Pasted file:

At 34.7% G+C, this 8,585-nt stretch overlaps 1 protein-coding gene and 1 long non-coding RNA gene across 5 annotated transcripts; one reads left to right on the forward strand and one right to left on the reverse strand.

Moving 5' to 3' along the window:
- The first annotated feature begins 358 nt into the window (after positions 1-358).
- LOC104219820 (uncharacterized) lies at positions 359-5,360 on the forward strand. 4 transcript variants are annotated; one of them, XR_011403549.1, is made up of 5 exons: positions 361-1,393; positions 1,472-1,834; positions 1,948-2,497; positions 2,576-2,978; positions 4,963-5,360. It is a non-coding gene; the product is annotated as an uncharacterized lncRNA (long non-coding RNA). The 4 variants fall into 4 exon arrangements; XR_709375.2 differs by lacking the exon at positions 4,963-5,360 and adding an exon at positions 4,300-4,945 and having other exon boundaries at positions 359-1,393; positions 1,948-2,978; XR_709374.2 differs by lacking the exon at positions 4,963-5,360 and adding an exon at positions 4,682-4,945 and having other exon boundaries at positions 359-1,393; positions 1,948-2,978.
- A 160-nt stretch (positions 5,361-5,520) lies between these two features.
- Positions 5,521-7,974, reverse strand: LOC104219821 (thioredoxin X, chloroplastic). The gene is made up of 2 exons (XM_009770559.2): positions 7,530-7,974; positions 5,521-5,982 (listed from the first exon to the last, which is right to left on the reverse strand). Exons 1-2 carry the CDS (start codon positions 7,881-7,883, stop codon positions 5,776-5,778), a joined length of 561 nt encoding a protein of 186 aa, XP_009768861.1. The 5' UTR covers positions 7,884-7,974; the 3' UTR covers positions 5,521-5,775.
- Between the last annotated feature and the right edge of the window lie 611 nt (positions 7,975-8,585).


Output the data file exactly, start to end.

At 34.7% G+C, this 8,585-nt stretch overlaps 1 protein-coding gene and 1 long non-coding RNA gene across 5 annotated transcripts; one reads left to right on the forward strand and one right to left on the reverse strand.

Moving 5' to 3' along the window:
- The first annotated feature begins 358 nt into the window (after positions 1-358).
- LOC104219820 (uncharacterized) lies at positions 359-5,360 on the forward strand. 4 transcript variants are annotated; one of them, XR_011403549.1, is made up of 5 exons: positions 361-1,393; positions 1,472-1,834; positions 1,948-2,497; positions 2,576-2,978; positions 4,963-5,360. It is a non-coding gene; the product is annotated as an uncharacterized lncRNA (long non-coding RNA). The 4 variants fall into 4 exon arrangements; XR_709375.2 differs by lacking the exon at positions 4,963-5,360 and adding an exon at positions 4,300-4,945 and having other exon boundaries at positions 359-1,393; positions 1,948-2,978; XR_709374.2 differs by lacking the exon at positions 4,963-5,360 and adding an exon at positions 4,682-4,945 and having other exon boundaries at positions 359-1,393; positions 1,948-2,978.
- A 160-nt stretch (positions 5,361-5,520) lies between these two features.
- Positions 5,521-7,974, reverse strand: LOC104219821 (thioredoxin X, chloroplastic). The gene is made up of 2 exons (XM_009770559.2): positions 7,530-7,974; positions 5,521-5,982 (listed from the first exon to the last, which is right to left on the reverse strand). Exons 1-2 carry the CDS (start codon positions 7,881-7,883, stop codon positions 5,776-5,778), a joined length of 561 nt encoding a protein of 186 aa, XP_009768861.1. The 5' UTR covers positions 7,884-7,974; the 3' UTR covers positions 5,521-5,775.
- Between the last annotated feature and the right edge of the window lie 611 nt (positions 7,975-8,585).